Increasinglymiddleaged · 11/06/2017 08:27

raspberries it is true if the right degrees are funded, some of which will be arts. There needs to be a strategy to identify what is needed and fund those, with selection for those places on merit. Then other people can pay or undertake higher level apprenticeships. It's ridiculous to argue that because some degrees are pointless all students should have to pay.

londonrach · 11/06/2017 08:40

Theres too many courses, too many going to uni now so support free uni. You need to restrict it to free to nurses, doctors etc useful skill courses im afraid. I support training on the job now. Get paid whilst learning. The whole education system needs looking at really.

londonrach · 11/06/2017 08:43

Increased middle aged...i know of several friends who did archaeology etc who work in bars as no work in the field they studied in. Thats not paying back.

Increasinglymiddleaged · 11/06/2017 08:46

Yes I agree rach there would need to be quotas of what is needed. Some 'arts' degrees are vital and important though - think English for example would need a fairly high quota. There are also lots of skills gaps which if we organised higher ed in this way could be filled.

Whoever pays for archeologists working in bars isn't a good use of human capital or good for the economy or the individuals.

impossibledreams · 11/06/2017 08:51

Another one here thinking that it's the course not the student that should be means tested. Higher demand for places should mean higher fees. Skills shortage areas should have free tuition and linked to a period of employment (there are already employers in my industry that will pay to put students through university with a contract linked to future employment).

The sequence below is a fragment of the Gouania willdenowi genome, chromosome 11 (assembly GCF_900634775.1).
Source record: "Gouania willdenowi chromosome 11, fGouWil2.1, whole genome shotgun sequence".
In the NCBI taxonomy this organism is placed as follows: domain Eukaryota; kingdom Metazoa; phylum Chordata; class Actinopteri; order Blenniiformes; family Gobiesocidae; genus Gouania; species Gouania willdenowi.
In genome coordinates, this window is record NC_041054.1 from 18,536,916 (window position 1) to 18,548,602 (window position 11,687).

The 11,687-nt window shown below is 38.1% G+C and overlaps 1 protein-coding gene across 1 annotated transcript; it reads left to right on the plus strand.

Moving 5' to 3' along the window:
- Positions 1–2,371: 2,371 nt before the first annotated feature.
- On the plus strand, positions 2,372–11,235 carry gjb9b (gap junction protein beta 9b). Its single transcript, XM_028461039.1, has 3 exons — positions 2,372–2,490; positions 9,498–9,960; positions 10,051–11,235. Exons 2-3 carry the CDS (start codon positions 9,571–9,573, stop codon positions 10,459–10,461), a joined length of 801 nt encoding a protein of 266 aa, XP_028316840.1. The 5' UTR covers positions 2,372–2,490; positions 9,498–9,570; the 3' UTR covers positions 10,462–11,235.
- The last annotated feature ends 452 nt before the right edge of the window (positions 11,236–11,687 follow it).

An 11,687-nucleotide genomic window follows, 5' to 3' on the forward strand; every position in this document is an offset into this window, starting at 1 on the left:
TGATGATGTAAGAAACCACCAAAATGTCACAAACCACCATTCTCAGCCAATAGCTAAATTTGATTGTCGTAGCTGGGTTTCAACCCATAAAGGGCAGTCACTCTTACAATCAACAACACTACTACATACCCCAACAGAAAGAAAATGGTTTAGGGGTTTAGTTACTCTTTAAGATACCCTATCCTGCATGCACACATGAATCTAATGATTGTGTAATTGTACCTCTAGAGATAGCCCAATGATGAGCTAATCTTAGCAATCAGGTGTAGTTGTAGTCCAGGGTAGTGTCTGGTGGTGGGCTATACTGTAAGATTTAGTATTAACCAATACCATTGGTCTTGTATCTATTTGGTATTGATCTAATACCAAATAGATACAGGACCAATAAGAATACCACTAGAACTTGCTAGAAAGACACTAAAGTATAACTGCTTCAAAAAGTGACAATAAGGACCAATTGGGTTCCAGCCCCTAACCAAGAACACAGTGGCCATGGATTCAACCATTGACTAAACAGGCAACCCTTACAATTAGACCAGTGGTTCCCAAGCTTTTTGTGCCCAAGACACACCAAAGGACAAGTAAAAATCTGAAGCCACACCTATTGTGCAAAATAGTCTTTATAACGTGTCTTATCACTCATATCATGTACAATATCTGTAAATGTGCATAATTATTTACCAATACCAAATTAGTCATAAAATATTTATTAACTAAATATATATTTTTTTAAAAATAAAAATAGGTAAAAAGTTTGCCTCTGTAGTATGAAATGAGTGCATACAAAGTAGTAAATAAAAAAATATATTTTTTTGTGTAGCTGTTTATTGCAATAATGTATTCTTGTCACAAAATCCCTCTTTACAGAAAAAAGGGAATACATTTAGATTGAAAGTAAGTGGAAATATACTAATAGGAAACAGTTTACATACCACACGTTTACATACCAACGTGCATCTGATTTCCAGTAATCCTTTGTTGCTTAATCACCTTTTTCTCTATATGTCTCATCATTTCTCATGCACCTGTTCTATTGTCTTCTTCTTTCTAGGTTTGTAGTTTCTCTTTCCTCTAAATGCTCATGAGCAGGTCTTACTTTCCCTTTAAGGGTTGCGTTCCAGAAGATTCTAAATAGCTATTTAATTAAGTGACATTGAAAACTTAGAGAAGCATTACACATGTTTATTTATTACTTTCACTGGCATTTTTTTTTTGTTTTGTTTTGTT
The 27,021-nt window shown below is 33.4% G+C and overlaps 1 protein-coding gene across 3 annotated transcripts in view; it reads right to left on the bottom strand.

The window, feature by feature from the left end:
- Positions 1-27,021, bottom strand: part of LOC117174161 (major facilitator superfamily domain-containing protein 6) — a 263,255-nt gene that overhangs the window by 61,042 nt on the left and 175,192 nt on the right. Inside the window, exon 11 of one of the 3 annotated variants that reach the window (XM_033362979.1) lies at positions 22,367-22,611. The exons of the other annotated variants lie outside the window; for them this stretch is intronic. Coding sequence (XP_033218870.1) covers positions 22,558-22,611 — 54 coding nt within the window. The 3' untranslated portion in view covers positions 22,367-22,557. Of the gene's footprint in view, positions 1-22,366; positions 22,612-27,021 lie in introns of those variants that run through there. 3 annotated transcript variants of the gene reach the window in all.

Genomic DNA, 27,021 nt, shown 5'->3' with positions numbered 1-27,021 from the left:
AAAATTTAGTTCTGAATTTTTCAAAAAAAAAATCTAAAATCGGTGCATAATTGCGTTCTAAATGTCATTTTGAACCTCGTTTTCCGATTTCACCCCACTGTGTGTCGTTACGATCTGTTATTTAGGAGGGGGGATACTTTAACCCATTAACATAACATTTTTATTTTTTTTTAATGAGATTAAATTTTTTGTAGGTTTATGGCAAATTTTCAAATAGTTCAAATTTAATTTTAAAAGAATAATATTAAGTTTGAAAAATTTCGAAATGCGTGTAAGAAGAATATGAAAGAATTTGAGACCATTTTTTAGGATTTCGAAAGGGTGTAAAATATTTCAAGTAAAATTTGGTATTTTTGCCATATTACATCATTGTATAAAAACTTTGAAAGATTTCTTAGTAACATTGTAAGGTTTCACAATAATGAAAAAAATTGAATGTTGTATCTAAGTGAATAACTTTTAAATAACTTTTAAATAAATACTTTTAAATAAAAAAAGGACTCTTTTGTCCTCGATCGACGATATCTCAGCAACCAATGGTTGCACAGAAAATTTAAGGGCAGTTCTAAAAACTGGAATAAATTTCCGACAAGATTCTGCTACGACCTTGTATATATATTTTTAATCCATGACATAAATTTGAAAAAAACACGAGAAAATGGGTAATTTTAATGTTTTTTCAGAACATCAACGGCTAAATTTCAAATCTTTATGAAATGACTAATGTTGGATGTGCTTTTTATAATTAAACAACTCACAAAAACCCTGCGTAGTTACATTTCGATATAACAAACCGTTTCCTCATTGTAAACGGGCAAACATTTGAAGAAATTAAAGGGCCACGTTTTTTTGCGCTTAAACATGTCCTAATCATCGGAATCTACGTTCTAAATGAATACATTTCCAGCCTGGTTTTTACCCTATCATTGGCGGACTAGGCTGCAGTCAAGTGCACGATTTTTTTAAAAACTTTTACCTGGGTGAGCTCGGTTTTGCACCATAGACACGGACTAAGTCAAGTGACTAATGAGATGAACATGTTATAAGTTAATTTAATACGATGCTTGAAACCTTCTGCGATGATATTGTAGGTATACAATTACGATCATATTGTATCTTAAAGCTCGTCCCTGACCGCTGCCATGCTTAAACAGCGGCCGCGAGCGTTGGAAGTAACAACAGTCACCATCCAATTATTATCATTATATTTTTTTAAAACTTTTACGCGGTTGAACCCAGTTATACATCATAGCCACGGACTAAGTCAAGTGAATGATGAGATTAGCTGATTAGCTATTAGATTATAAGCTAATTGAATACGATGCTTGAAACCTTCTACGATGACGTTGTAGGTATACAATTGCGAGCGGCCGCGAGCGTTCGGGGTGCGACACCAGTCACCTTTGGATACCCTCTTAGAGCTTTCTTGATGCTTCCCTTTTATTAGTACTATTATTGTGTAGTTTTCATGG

I use my Corbynite sister as a prime example. Could have gone to university within a year or two of leaving sixth form on lower fees but chose to work in bars and travel until she was 24. Then decided to go to university to study in London (of all places) a degree in photography. Loves the London life, no intention of moving anywhere cheaper, graduated two years and still working in a bar and not using her degree at all. Huge student debts. Complains bitterly it should be written off. She's a victim of her own lifestyle choices not the education system.

HotelEuphoria · 11/06/2017 08:51

I am against free university for all it is unrealtic. When I was at school, a girls grammar school, only the cream went to uni. Now a huge percentage go.

Speaking as someone who has put two children through uni, the first was in the first year of the 9k a year fees. The second DC is healthcare student and her fees are paid by the NHS but this stops this year. I am however in favour of this continuing as I believe the government has got it massively wrong assuming they will increase nursing numbers by making them pay for their training. IMO, working for free for 50% of the time over three years in return for your training means they are already paid for.

Increasinglymiddleaged · 11/06/2017 08:58

I agree that at current levels not everyone can be funded in the current system, absolutely that's true.

We need to change the system though because right now the course people choose are usually based on what they enjoy. This leads to lots of people interesting-sounding courses and poor old mechanical engineering struggling. It needs to be based on what will benefit them personally but also the economy depending on their own personal strengths.

And more people need to take apprenticeships instead and at higher levels - this is government policy. Nursing for example may well go down this route in the future.

woodhill · 11/06/2017 09:00

Agree about the NS S funding.DD fortunately did hers before when it was paid for. They work really hard and do placement so they are working in a round about way plus long hours.

It's awful that they won't fund students who are halfway through?

Janeinthemiddle · 11/06/2017 09:08

I'm against free university and I paid for mine.

I believe there will be a lot of people who would take advantage of the system but going just for the sake of going and ended up dropping out etc.